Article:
New York/San Francisco • 28 February 2013 ― Marriage Equality USA announces today that it has filed an amicus brief with the U.S. Supreme Court that brings the real life experiences and love stories of same-sex couples and their families before the justices.
The brief uniquely highlights the personal voices of LGBT Americans as they express in their own words why the Constitution’s guarantees of liberty and equality should extend to them and include the essential freedom to marry the person they love. The brief tells both the joys of same-sex couples who have been able to marry and the frustrations of those who are denied that freedom, thereby showing the real effects this case has on real people.
Jeff Tabaco and Thom Watson of Daly City, California, together for 10 years but denied the freedom to marry in California because of Proposition 8, are one of the couples who tell their story in the brief. Thom speaks of meeting Jeff, the man he hopes to marry: “We grew up on opposite coasts, but it feels like we were separated at birth. We often find ourselves saying the same thing at exactly the same time and like old married couples we constantly finish each other’s sentences. We began to realize that we wanted to take the next step in our relationship: to marry and make a public commitment in front of our friends and family and celebrate our mutual love and respect. But we couldn’t, because of Proposition 8. And that hurts us both very deeply.”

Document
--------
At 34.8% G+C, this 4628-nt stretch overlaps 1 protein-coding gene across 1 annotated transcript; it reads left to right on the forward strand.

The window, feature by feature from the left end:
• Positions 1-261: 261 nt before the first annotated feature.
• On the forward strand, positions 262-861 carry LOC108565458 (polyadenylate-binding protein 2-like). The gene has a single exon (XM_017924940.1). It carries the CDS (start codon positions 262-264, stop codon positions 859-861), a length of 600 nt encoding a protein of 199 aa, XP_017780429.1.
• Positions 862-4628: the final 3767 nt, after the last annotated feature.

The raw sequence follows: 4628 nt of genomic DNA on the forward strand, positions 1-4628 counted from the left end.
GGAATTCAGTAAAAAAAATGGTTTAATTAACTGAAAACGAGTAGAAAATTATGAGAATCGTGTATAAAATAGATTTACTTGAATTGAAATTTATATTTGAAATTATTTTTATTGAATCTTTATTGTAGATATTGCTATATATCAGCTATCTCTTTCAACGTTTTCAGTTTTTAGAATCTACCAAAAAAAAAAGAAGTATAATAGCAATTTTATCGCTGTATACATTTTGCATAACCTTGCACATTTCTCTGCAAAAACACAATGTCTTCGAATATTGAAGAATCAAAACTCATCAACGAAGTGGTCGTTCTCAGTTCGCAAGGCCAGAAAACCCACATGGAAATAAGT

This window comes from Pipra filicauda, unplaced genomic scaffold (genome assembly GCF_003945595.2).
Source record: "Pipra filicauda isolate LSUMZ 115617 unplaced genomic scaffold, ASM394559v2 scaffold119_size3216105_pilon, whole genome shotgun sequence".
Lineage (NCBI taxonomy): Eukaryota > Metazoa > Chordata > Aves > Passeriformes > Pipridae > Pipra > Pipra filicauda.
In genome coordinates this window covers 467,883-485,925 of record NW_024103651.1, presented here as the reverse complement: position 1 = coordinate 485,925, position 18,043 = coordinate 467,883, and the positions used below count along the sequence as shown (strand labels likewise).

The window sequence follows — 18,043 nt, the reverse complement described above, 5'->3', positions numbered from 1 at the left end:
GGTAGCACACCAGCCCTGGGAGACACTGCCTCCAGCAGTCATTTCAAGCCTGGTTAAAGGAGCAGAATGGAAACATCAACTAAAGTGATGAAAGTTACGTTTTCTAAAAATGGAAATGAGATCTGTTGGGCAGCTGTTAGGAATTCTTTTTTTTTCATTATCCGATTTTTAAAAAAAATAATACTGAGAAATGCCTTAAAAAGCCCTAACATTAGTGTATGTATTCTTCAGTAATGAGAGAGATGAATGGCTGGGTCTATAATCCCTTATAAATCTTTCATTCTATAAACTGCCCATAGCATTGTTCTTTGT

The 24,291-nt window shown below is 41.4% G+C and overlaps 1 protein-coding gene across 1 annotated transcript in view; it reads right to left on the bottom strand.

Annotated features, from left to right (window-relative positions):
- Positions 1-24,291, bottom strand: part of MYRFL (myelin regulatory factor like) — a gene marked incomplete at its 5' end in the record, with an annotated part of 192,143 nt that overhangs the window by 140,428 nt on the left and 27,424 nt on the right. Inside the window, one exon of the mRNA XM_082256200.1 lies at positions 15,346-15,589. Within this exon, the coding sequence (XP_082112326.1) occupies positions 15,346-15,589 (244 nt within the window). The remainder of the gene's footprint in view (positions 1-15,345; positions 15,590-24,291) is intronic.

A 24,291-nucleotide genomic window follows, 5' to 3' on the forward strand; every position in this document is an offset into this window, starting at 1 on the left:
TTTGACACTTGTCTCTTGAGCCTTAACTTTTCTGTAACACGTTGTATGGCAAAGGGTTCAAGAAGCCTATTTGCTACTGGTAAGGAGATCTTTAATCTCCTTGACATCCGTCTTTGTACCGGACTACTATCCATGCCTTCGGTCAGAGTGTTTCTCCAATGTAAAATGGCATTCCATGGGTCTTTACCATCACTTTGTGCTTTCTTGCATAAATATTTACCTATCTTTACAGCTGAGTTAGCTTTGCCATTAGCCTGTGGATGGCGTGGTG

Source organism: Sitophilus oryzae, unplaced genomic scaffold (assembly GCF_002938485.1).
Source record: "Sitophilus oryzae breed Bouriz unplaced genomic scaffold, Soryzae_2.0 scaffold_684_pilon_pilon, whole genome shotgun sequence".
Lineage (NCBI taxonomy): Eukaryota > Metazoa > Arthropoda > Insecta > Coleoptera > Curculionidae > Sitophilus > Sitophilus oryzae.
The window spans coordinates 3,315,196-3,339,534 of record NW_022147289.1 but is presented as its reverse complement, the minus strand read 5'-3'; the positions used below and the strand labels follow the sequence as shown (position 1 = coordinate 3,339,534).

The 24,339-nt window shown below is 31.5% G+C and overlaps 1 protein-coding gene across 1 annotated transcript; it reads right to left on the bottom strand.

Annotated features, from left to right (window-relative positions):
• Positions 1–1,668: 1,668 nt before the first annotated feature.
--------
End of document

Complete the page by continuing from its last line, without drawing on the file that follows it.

Diana Travis and MaryAnn Mueller of Charlotte, North Carolina, together for 25 years but prohibited from marrying by North Carolina law, are another couple featured in the brief. They speak to how same-sex couples, just like other loving, committed couples, should have the freedom to marry in every state in the nation. As Diana and Mary Ann put it: “Marriage means the commitment to stick with things through thick and thin. We share everything, both the good and the hard. We enjoy life, reflect on life, and are present for life – together. We want to be able to be married in North Carolina. This is our home. We want recognition and validity here, as well as federally.”
“We want to make sure that the Court understands that this case will have a direct and profound impact on their lives of millions of LGBT Americans,” said MEUSA Legal Director John Lewis, one of the brief’s authors. The brief concludes: “This case is ultimately about our common humanity – our common instinct to love and to have kin – and what should be our common freedom under the United States Constitution to marry the person we love.”
Brian Silva, MEUSA Executive Director, stated: “The road to equality under the law has led us inevitably to the U.S. Supreme Court this year. It is more important than ever that the Justices hear our community’s experiences of love, commitment, and the need for marriage equality.”
The Court will hear oral argument in the Prop. 8 case on Tuesday, March 26, 2013 and in the DOMA case on Wednesday, March 27, 2013. The Court likely will issue decisions in the cases by the end of June 2013. MEUSA will have audio and written transcripts of the oral arguments posted on its website as soon as they have been released by the Court.